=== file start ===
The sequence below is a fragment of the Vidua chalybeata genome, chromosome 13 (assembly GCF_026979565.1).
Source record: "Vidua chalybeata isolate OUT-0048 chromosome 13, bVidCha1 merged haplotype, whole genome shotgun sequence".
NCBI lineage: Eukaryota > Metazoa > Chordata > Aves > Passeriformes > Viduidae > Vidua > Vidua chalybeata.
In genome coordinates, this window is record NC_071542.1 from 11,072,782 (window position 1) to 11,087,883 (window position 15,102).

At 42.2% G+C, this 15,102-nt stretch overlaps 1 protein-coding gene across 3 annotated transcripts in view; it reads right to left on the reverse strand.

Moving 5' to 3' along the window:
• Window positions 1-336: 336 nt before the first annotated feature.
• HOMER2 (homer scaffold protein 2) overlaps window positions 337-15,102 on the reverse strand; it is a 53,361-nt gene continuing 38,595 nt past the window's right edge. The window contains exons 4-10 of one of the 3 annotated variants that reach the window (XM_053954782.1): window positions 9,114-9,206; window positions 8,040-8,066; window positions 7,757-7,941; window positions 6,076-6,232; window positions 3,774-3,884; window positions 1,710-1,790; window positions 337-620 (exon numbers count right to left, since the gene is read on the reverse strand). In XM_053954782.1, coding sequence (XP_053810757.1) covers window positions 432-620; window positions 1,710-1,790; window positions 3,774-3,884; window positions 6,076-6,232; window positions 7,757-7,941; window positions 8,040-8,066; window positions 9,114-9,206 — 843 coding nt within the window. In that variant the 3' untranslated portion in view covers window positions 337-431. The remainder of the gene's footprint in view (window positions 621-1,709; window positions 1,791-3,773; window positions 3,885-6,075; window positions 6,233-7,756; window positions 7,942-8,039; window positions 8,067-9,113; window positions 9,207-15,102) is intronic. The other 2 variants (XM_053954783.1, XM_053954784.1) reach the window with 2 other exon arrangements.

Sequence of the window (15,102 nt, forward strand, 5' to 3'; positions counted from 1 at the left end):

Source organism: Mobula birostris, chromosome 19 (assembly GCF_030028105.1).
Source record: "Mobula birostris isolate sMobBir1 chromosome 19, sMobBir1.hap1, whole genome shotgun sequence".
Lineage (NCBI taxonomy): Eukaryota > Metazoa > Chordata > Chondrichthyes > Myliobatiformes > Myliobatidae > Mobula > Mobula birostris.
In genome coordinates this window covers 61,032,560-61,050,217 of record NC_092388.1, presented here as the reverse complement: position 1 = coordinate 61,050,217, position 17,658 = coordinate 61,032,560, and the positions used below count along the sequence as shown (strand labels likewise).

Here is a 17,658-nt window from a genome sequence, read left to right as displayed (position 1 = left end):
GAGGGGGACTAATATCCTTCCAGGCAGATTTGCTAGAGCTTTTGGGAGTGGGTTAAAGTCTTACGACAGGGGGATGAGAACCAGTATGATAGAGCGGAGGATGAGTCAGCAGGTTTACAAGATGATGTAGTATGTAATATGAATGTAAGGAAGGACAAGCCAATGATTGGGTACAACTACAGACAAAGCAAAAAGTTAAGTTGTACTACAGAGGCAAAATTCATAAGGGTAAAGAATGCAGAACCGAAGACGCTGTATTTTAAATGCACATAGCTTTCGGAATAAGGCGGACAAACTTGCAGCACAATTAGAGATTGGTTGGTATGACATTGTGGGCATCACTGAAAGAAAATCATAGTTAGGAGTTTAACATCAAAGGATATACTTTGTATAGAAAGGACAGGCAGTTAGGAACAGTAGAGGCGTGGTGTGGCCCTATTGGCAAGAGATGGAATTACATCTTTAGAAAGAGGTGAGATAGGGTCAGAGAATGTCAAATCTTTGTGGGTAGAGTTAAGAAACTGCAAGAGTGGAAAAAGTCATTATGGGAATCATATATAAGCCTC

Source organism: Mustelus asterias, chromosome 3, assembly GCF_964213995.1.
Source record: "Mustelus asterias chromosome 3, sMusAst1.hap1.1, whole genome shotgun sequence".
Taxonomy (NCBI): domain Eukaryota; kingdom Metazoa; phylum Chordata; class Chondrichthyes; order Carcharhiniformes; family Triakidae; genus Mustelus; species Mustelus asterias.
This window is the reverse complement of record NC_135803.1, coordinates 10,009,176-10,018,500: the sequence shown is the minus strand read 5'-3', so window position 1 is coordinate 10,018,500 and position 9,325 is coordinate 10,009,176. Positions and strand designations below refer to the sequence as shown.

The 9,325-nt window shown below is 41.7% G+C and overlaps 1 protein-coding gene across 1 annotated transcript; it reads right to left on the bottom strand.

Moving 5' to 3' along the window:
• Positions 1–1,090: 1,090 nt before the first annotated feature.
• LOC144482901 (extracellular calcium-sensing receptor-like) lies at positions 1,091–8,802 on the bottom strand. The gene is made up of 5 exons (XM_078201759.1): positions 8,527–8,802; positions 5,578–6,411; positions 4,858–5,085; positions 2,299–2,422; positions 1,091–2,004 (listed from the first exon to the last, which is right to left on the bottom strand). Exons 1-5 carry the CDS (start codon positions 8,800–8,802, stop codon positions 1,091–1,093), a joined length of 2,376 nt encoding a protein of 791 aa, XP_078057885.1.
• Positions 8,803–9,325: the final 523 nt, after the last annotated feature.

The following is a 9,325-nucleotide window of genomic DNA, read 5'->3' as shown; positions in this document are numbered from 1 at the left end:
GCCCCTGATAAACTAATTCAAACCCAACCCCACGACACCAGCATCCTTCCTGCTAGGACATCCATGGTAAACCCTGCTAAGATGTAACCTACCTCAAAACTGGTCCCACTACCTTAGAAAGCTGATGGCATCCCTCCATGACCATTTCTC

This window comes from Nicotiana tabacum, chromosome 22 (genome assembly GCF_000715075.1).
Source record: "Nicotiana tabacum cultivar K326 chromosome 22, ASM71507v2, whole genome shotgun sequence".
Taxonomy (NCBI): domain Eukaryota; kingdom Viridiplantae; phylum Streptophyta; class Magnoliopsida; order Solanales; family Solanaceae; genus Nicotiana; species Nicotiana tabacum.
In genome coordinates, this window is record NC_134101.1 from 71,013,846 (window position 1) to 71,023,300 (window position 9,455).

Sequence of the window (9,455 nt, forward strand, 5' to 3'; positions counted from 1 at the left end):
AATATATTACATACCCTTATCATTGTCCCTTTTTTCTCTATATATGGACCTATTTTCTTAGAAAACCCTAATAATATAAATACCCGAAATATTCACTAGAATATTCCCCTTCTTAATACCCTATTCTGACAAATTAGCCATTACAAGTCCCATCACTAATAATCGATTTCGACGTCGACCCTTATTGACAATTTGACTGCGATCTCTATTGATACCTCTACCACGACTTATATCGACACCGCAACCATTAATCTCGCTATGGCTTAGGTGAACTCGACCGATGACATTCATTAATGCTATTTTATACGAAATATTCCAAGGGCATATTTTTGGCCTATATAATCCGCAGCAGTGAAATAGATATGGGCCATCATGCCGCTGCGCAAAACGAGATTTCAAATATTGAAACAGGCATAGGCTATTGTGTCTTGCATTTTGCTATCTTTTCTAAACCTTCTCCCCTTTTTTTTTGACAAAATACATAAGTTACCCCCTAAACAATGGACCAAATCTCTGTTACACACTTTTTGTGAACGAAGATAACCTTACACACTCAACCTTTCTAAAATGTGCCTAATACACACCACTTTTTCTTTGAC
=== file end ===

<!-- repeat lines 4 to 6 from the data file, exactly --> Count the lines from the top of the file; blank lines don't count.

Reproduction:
In genome coordinates, this window is record NC_071542.1 from 11,072,782 (window position 1) to 11,087,883 (window position 15,102).

At 42.2% G+C, this 15,102-nt stretch overlaps 1 protein-coding gene across 3 annotated transcripts in view; it reads right to left on the reverse strand.

Moving 5' to 3' along the window: